Interestingly, the Dungeon Master's Guild terms & conditions have no such injunction on moral dilemmas so you do see them in DMsGuild adventures.

Don't show drug use or drunkenness is clearly out; you do see both in 5E (although never real-world drugs).

"Don't show the heroes dying" has clearly stayed. 1E certainly did do this (the example of play provided in the 1E Dungeon Master's Guide includes the death of a PC, and Larry Elmore's rather famous painting of Sturm Brightblade's corpse with a hole punched through his breastplate comes to mind). I think every edition since 1E has eschewed it.
 

Lyxen

Great Old One
I'm perplexed by the fact that one of the driving elements of D&D products was: Competitive. What did they mean by that?

I think it's exactly the part that went wrong with 3e, it's really interesting to me to find it in print and in the design intention.

What I think it means was that there is a challenge, and that the challenge needs to be met. In itself, why not, earlier editions quite clearly had the challenge just to survive, but in 3e, you were meant to "win", whatever that is (whereas I was happily surprised, re-reading my Moldway, the amount of times where it says that the game is not about winning). I just checked quickly, but the part that was in most editions about the fact that D&D is not about winning and losing seems to be absent from 3e.

This in turn, for me, led to the drift of the game towards more and more supplements, more power through uncontrolled combos, DMs becoming harsher when faced with the need to provide greater and greater challenges, more and more players turning to powergaming just to survive the challenges, DMs v.s Players attitude, etc. in all everything that I don't like in what should be the worlds' most cooperative game.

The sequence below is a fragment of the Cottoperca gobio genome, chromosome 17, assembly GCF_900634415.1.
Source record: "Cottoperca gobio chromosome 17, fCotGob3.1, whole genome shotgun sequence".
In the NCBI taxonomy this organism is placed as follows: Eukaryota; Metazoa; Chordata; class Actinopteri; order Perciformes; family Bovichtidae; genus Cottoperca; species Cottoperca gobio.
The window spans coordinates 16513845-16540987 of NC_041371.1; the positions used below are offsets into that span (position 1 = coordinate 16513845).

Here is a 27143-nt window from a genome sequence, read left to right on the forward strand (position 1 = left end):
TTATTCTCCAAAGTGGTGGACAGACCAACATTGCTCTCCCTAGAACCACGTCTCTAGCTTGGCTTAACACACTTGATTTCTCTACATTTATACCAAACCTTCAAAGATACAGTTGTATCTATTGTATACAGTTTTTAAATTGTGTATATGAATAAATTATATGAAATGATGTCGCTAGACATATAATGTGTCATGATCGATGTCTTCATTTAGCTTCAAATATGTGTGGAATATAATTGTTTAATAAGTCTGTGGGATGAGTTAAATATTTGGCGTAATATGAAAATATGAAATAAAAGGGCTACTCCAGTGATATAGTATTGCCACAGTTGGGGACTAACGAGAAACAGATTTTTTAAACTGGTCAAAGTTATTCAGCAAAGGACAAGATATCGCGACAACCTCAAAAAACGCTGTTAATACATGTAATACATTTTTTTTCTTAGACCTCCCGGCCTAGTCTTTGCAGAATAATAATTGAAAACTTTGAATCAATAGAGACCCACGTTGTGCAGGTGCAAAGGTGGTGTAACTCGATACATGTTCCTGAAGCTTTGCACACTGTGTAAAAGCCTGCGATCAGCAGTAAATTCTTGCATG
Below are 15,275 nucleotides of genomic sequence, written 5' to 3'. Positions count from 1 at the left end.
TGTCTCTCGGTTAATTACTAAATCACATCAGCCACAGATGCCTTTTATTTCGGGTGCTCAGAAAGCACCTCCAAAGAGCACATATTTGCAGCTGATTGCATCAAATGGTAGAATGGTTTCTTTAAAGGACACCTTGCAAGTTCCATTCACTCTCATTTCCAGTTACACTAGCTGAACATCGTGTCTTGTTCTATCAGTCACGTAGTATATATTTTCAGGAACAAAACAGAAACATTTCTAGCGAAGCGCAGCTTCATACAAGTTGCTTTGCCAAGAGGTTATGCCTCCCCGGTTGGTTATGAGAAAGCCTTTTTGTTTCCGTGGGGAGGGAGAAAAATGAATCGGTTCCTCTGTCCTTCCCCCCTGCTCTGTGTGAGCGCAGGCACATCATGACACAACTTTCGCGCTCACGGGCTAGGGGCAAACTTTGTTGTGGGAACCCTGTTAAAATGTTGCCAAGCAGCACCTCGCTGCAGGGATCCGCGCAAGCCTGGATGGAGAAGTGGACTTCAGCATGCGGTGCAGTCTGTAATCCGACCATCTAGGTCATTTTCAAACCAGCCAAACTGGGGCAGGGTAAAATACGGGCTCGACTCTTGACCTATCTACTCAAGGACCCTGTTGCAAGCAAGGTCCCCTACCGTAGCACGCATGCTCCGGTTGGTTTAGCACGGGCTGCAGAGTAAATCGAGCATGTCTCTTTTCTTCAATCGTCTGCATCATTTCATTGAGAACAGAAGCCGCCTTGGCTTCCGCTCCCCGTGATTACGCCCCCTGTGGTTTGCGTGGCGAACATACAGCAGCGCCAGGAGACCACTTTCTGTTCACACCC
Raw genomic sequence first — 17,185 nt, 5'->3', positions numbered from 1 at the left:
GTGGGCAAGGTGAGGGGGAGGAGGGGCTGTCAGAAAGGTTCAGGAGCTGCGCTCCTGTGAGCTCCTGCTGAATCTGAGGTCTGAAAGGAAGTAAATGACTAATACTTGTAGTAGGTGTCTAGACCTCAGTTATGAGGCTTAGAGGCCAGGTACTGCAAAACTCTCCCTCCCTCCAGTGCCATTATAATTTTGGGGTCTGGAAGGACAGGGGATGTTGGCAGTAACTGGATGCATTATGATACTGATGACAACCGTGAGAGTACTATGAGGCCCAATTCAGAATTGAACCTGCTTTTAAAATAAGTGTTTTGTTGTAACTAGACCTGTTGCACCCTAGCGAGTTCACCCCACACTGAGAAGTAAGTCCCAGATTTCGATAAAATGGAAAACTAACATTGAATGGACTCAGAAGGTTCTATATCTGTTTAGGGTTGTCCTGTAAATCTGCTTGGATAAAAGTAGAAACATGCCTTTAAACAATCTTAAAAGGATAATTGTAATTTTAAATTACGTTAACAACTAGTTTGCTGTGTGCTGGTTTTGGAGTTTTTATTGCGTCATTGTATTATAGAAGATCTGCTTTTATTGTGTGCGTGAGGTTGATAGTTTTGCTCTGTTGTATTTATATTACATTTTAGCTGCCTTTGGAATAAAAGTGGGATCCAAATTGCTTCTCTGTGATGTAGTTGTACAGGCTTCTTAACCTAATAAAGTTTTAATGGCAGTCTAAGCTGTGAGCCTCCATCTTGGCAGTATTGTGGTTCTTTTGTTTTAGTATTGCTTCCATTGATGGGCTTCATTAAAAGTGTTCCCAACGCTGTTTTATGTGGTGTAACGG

I hope that competitiveness has been banned from 5e onwards, hard to be sure but it still seems like it to me.
 


Davies

Hero
I'm perplexed by the fact that one of the driving elements of D&D products was: Competitive. What did they mean by that?
My immediate reaction is to think that they want it portrayed as more of all of the other driving elements than the works of their competitors -- primarily White Wolf, at the time -- but also more than other activities, like video games or card games or board games. But the post above, from @Lyxen, might make sense as well.
 

Remathilis

Legend
I think its also important to remember WotC was redefining D&D on their own terms at this point. They wanted to define thier vision of the game and brand against the weird fluxes that was 90s TSR. This shows in what settings and books were published in that era, but it is clear the vision evolved as the years rolled on.
 

billd91

Hobbit on Quest (he/him)
"Do show monsters being fearsome, evil creatures. They're not misunderstood--they're EVIL!"

The fact this was the second "Do" implies this was something they were really emphasizing then, possibly due to prior internal friction over the matter.
I doubt there was internal friction over it. The issue of monsters being fearsome and evil dovetails with multiple other bullet points about emphasizing the heroic nature of the PCs and avoiding choices between evils (the classic paladin trap). They were going for a simpler moral spectrum of their presentation and that continued on through 4e at least with respect to the pre-release marketing materials.